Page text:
How to Swing a Backcountry Adventure—With Kids

Because not only do children adapt to wild places—faster, sometimes, than adults—they thrive in them. They need them. We all do.


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It’s a glittery January morning at 10,424 feet on Tennessee Pass, just north of Leadville, Colorado. A dusting of snow has dressed the pines in a fresh coat of white, and the sky is beginning its dramatic, almost instantaneous transformation to blazing, Rocky Mountain blue. There’s six feet of snow underfoot, and the high-pressure system is predicted to hold for the next couple of days. 

In other words: perfect conditions for a family backcountry hut trip.

First, though, we have to cram two large vehicles’ worth of gear and food, plus two small girls, into two converted ski trailers; give two slightly bigger girls a crash course in cross-country skiing; and transport our whole party over the hills and through the woods to a rustic, two-bedroom backcountry cabin where we’ll spend the next two nights.

Fortunately the Continental Divide Hut sits only 0.8 miles from the trailhead, along a well-traveled section of the Colorado Trail, with fewer than 100 feet of elevation gain and absolutely no avalanche risk. You couldn’t ask for an easier approach and still be in the backcountry.

Which is precisely why we picked the Continental Divide Hut for our annual backcountry ski trip with kids. This year, we wanted to find a roomy base camp with space for eight, where we could include another family without having to step over babies sleeping underfoot. We’ve roped in our same Santa Fe friends, Stewart and Blair, and their two daughters, now two and four, promising cushy digs in a peaceful, off-the-grid setting and easy trail access.

But now, staring at the pile of duffles on the ground, and the food and beer that have to be unpacked from coolers and stuffed into every available nook and cranny, and the kids spazzing around the parking lot on their skinny rental skis, even 0.8 miles seems daunting.

Our plan is to haul the girls and as much gear as we can in on the first trip, then Steve and Stewart will ski back out to make a second run. Stewart has rigged a plastic lounge-chair sled onto the back of our Thule Chariot Chinook, into which three-year-old Maisy and two-year-old Grace have been tempted with a box of Oreos and a brood of baby dolls. 

After the one short hump out of the parking lot, the Colorado Trail is exactly as advertised: wooded and gradual. The ascent is almost imperceptible. Unless you’re five and trying to glide on Nordic skis for the first time. At the slightest incline, Franny and Pippa slip backwards and land on their tails, feet and skis akimbo. The girls laugh at first, until they realize that this is what Nordic skiing is: clinging with your feet to the ground to stay upright, stabbing desperately at the snow with your poles, finding your own precarious rhythm. Almost an hour after leaving the parking lot, a wooden sign directs us right to the Continental Divide Hut, while the Colorado Trail continues straight, and witthin a few kicks of the skis, the first hut comes into sight.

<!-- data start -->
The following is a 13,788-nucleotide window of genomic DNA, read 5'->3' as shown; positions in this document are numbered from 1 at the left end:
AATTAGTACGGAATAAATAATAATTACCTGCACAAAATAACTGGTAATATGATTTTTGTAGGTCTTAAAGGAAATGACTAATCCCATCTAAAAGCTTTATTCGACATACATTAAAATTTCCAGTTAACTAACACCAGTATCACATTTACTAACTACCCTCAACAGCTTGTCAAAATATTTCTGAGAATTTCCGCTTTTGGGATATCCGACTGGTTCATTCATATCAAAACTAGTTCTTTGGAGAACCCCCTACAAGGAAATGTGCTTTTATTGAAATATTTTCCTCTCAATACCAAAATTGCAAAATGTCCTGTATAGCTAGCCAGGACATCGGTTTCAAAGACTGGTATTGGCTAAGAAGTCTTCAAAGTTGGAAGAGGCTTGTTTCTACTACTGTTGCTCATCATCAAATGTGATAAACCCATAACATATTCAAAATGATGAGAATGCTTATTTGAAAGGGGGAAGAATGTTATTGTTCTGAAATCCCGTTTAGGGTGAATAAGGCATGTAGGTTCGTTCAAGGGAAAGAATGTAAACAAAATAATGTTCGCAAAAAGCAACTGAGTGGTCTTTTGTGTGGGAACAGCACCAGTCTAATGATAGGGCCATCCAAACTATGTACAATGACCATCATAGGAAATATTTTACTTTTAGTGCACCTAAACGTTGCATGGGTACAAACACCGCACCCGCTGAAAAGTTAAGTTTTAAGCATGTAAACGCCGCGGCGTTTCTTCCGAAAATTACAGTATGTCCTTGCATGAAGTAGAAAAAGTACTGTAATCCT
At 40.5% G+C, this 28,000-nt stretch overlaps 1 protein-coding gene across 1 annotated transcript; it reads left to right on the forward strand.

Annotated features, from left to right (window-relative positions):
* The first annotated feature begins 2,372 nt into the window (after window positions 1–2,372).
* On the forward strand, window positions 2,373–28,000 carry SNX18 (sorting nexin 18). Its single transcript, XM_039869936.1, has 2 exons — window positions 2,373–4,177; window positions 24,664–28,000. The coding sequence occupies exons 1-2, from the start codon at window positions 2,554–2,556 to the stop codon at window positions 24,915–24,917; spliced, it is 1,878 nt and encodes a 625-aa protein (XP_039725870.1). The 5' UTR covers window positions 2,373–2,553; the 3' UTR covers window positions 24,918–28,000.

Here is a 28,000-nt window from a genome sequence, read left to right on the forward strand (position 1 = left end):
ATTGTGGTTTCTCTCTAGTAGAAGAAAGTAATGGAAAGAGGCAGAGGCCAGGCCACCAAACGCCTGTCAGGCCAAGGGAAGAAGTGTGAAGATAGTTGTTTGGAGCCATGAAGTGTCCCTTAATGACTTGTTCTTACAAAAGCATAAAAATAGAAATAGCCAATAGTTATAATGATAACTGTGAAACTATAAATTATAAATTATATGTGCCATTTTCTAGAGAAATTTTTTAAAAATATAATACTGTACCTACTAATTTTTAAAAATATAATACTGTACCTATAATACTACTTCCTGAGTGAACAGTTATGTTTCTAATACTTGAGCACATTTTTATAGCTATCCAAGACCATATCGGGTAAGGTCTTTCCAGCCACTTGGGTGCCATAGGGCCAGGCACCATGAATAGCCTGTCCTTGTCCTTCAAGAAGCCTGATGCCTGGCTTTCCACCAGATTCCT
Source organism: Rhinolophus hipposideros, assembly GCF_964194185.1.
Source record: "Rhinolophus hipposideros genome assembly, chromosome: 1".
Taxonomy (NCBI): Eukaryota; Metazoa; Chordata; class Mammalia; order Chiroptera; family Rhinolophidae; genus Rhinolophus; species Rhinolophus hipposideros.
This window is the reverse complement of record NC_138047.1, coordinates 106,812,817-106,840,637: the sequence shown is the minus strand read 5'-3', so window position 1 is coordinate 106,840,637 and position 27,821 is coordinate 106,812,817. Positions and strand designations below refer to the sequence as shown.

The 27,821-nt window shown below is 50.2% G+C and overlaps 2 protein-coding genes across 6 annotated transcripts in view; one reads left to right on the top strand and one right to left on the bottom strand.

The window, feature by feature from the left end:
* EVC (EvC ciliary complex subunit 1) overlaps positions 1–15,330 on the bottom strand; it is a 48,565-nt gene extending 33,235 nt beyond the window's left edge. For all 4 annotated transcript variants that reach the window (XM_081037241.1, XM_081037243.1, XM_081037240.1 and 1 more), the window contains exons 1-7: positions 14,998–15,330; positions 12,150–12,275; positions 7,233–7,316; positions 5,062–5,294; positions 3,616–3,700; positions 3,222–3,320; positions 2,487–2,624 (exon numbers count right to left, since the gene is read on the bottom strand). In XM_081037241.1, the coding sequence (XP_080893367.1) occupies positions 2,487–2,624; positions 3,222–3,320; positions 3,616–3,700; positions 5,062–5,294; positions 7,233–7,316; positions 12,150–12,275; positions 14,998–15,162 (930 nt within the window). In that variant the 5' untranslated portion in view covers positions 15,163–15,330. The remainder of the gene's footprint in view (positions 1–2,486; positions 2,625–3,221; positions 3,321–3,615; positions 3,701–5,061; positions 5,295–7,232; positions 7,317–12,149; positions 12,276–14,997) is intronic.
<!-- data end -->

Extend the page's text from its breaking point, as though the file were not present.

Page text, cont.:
The Continental Divide cabin is one of 19 backcountry huts in the Colorado Rockies operated by the Tenth Mountain Division Hut Association, an Aspen-based nonprofit named in honor of the Tenth Mountain Division of the U.S. Army. Open year round, most huts are spacious log structures with solar lights and kitchens, wood stoves and beds for 16 to 20 people, which means you’re often sharing the space with strangers. They’re well-spaced, within five to ten miles of a trailhead along intermediate terrain, so you can ski or snowshoe in during winter, or hike or mountain bike during the summer. You can link up several huts over several days, or use one as a base camp for several nights to explore the surrounding wilderness, as we planned to do.

Of all the Tenth Mountain huts, Continental Divide and Point Breeze—located a few hundred yards away from each other—are the best suited to families with young children. Set in a small clearing among thick stands of lodgepole pines, on a gentle slope with southern exposure, the huts are well out of the path of avalanche danger.

Each cabin has beds for eight people and must be rented in its entirety by a single group, so you don’t have to worry your little ones waking strangers when one of them comes down with a sudden bout of projectile vomiting or night terrors. Both are stocked with games and books, plastic sleds, two Pack-n-Play portable cribs, and even a high chair. Outside there’s a teepee and, when the snow melts, a fort. All this, and you’re less than a mile from your car.

Our hut looks less like a hut and more like a small suburban log home plunked down in the snowy wilderness. It’s clear we won’t be roughing it, not with the absurd amount of food we’ve brought, not with the wide deck bathed in bright afternoon sunshine, gas barbecue grill, and patio furniture.

Inside, we’re greeted by an enormous wood cookstove, two bedrooms, a kitchen stocked with pots and pans, and a long wooden dining table. And the coup de grace: a covered deck walkway leading to the attached outhouse—no boots required for middle-of-the-night potty runs. In fact, the cabin is so nice, it’s almost disappointing.